From Yerushalayim With Love

Location: Israel

Friday, June 20, 2008

Well, Bezeq?

I'm still waiting for a reply - ANY reply - from Bezeq.
I've phoned, sent faxes, sent emails, and even caused enough of a ruckus at the Jerusalem office for them to have called the police. But Bezeq doesn't respond.
The only time one of their representatives kept their word about getting back to me was the day the police were called. I'd called as soon as the 199 line was open at eight in the morning to beg them to stop my phone from ringing every three hours, day and night. The operator at 199 seemed sympathetic and helpful. She offered to have the calls alerting me to the existence of a text message blocked. And when I asked her for a way to contact English speaking help directly (instead of pressing random buttons in the Hebrew, Russian or Arabic menus), she said she'd call back at one o'clock.
She did call back around one o'clock - just as the police were arriving after the fracas at the Bezeq office. She gave me the complicated number - which included my home phone number - to reach an English-speaking operator.
When I got home, the phone still rang every three hours. I called and spoke to another 199 operator who also supposedly blocked the calls. Eventually, the next day, a technician solved the problem by erasing the text message. (Another solution would have entailed my finding the manual that came with the phone a few years ago and laboring through the Hebrew instructions.) I didn't worry about losing the text message, because everyone I know phones me and either reaches me or leaves voice messages or sends SMS messages on my cellphone.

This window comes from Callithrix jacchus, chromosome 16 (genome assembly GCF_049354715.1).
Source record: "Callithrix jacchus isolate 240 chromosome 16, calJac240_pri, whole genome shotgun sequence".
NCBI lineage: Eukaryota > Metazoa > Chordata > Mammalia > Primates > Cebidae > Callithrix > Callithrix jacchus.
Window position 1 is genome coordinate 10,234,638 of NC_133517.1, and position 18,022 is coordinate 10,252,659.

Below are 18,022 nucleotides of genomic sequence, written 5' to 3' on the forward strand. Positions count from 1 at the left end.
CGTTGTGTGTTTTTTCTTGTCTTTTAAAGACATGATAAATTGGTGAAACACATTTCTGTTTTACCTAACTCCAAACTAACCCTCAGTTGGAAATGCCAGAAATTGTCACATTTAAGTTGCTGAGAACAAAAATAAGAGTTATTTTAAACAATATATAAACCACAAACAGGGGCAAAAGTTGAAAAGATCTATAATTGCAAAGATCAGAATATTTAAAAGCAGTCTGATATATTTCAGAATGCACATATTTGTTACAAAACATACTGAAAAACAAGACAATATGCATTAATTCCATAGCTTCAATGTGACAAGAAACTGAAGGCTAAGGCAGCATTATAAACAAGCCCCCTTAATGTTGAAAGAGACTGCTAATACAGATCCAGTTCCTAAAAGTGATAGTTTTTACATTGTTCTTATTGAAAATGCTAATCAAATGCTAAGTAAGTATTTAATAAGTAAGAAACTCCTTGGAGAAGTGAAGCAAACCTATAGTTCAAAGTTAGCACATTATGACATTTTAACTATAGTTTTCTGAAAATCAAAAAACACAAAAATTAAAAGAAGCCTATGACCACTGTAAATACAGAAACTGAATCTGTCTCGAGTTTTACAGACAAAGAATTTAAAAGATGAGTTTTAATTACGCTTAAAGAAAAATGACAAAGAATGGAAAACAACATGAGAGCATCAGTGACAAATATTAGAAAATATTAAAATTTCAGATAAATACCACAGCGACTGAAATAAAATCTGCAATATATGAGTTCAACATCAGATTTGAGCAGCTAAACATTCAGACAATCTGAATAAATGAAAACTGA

When I dialled the number I'd been given to reach an English speaker, a man answered in Hebrew. He passed the phone to another man who asked me what I wanted.
"I want to complain."
"About what?"
"About Bezeq."
(Pause) "You're talking to the Fire Department."
I suppose I could've transcribed or dialled the number incorrectly. After all, I hadn't been able to get much sleep, having been phoned every three hours. As it happens, I have had trouble sleeping: seems I have sleep apnea - according to the informal translation of a letter I received from the sleep clinic in Jerusalem. Poor me. Sleep apnea AND phones ringing every three hours. Is it any wonder I act out? In America the phone company would've been more responsive. Here it takes three calls to the phone company just to stop being disturbed. Heaven knows what it takes to get a billing problem taken care of.
I feel as though I'm repeating myself and no one is listening....

Thursday, June 12, 2008

Jerusalem, the center of the world